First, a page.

Engaging Transgender Women and Transgender Men in Digital Spaces


By: Rafael Gonzalez & Bianca S. Hill, Bridge HIV CRS, San Francisco, CA, USA

There are approximately 1 million adults in the US who identify as transgender. And while we don’t know the true prevalence and incidence of HIV transmission within the community, we do know that about 2,300 folks who identify as trans were diagnosed with HIV between 2009 and 2014 in the United States. It’s estimated that HIV is 5 times the national average among transgender women and men. Yet transgender people account for a small proportion of participants in HIV prevention research studies, including vaccine research studies. With the growing prevalence of HIV among transgender men and women, it is essential to identify barriers and facilitators for transgender people to participate in HIV vaccine clinical trials.

Studies that are exploring the reasons for underrepresentation of trans people in HIV vaccine trials have pointed out that there is a need to develop recruitment strategies geared specifically toward the transgender community. Some of the barriers to address in such strategies include stigma, being unaware of or misinformed about HIV, mistrust of the scientific community, and concerns about possible vaccine side effects. But before any of these can even be addressed, how are we reaching trans-identified women and men?

Our ever-evolving culture is guiding us into digital spaces where visual advertisements grab the attention of people. It has been estimated that 72% of US adults visit social media websites and 12% of internet users access social media to research health-related issues. 

Word based ads from Bridge HIV.
Word based ads from Bridge HIV.

To explore the acceptability of recruitment campaigns on social media sites/apps among transgender women and transgender men, Bridge HIV invited members of the community to a paid focus group. We sought to evaluate and compare the effectiveness of multiple styles of advertisements on social media sites/apps (such as Instagram) as a recruitment tool for HIV prevention studies. Specifically, we focused on obtaining feedback about the imagery, text/language, style, and overall message of the campaigns.  

Participants identified the need to be inclusive and have visible transgender representation in an ad. The representation can take place in a variety of ways: visible trans flag colors, or including specific text that explicitly states the study is recruiting transgender women and men. If using models in a campaign, the consensus was to use people from within the community rather than opting for stock photos that use non-familiar or celebrity-style images.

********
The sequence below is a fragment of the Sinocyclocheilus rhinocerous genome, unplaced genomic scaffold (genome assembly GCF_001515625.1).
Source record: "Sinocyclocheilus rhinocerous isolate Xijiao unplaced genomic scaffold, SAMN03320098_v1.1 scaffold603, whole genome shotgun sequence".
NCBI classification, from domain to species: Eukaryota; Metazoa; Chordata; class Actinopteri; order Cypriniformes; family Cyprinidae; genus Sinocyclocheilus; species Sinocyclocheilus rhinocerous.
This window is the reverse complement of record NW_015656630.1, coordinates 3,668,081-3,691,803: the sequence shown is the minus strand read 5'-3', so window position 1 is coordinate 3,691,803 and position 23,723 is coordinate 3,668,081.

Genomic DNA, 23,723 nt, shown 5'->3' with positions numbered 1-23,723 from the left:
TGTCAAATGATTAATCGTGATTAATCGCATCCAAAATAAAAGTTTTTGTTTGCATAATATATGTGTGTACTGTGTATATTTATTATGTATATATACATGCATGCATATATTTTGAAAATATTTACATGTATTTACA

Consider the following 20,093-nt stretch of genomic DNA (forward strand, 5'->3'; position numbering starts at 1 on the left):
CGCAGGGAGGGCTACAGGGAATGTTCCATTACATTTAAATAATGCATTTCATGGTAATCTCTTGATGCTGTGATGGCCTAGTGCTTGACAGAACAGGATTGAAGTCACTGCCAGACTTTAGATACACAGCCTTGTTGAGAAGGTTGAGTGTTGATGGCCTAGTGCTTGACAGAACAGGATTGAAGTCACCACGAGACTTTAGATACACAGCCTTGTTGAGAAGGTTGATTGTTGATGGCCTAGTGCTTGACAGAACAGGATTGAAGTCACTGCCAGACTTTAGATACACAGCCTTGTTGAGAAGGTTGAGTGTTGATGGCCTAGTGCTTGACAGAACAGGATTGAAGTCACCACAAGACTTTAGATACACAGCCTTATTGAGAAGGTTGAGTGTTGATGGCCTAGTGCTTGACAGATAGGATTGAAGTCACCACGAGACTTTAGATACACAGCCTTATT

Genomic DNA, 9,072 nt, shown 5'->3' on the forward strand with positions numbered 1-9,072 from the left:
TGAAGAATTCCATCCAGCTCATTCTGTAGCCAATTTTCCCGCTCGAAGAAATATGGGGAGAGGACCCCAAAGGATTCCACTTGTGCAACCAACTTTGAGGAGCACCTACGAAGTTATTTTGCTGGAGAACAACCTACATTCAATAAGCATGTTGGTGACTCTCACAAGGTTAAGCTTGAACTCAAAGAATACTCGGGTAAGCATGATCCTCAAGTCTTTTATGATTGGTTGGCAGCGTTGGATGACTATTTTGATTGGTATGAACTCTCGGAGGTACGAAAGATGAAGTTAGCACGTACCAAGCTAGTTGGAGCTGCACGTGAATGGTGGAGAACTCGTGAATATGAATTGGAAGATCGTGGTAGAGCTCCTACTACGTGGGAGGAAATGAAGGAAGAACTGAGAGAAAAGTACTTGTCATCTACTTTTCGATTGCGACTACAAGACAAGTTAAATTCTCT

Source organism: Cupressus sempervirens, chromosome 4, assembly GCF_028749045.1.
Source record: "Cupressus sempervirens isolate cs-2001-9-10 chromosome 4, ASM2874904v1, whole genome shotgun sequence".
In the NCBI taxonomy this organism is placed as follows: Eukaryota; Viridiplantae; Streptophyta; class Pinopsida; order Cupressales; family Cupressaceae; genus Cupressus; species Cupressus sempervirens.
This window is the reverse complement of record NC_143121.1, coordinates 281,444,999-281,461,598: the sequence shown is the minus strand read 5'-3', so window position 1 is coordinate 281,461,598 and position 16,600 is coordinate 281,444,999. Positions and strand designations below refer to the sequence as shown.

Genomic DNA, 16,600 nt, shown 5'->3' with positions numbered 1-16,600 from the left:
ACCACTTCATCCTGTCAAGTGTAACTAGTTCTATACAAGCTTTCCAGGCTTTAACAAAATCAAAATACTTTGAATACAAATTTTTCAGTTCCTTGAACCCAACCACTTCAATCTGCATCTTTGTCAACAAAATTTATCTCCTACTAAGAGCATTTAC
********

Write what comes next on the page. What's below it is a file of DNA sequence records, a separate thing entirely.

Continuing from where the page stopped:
Ads featuring Trans people from the Bay Area.
Ads featuring Trans people from the Bay Area.

A variety of messages were discussed that ranged from “Doing Good” by helping end HIV, to messages that were not directly about HIV but spoke to the community such as “Big and Bold. Beyond the Binary.” Participants unanimously agreed that messages such as “Do Good” imply judgment (that if you are not interested in participating or being involved in HIV prevention, you are doing bad). A transman under age 30 in the focus group stated, “People are imperfect, also, their goodness is not determined by their STI status.”  On the other hand, some of the younger transwomen in the group felt that a tagline like “Big and Bold. Beyond the Binary” targeted them in a good way. They felt that the message is “really clever alliteration” and that “this is meant for me. This is meant for me to be reading right now.”

Cartoon based ads from Bridge HIV.
Cartoon based ads from Bridge HIV.

Animated or cartoon-based campaigns were appreciated among the group. Specifically, the conversation focused on a campaign created for HPTN 077 and HPTN 083, phase 1 and 2b (respectively) injectable PrEP studies that required participants to receive an injection in one of their butt cheeks. This campaign depicts a variety of cartoon butt cheeks in different shapes and sizes with text stating, “Show us yer cheeks!” Participants thought that cartoon-based images were a great way to be inclusive: “I like the butts, because I think they’re universal, and I think that isn’t – it’s not very gendered, and I like that.”

Our take-away at Bridge HIV is to create a customized campaign for the trans community, as opposed to creating one general campaign. While cartoon-based and text-based advertisements are acceptable, we think creating a campaign with members from the transgender community as models would be a great way to show the community that we are listening to their feedback, that we care, and that we want to cultivate our relationship with the community. It would also create a paid opportunity for the models, which is also a facilitator in establishing trust.

Altruistic ads from Bridge HIV.
Altruistic ads from Bridge HIV.

 

 

 

 

 

 

Rafael Gonzalez is the Community Program Manager and Bianca Hill is a RAMP Scholar at the Bridge HIV CRS.



References

https://www.cdc.gov/hiv/group/gender/transgender/index.html

Karuna, Shelly & Grove, Doug & Broder, Gail & Anude, Chuka & Hammer, Scott & Sobieszczyk, Magda & Andrasik, Michele. (2014). Transgender Participants in the HIV Vaccine Trial Network's HVTN 505 Trial: A Descriptive and Comparative Analysis. AIDS research and human retroviruses. 30 Suppl 1. A189. 10.1089/aid.2014.5405.abstract.

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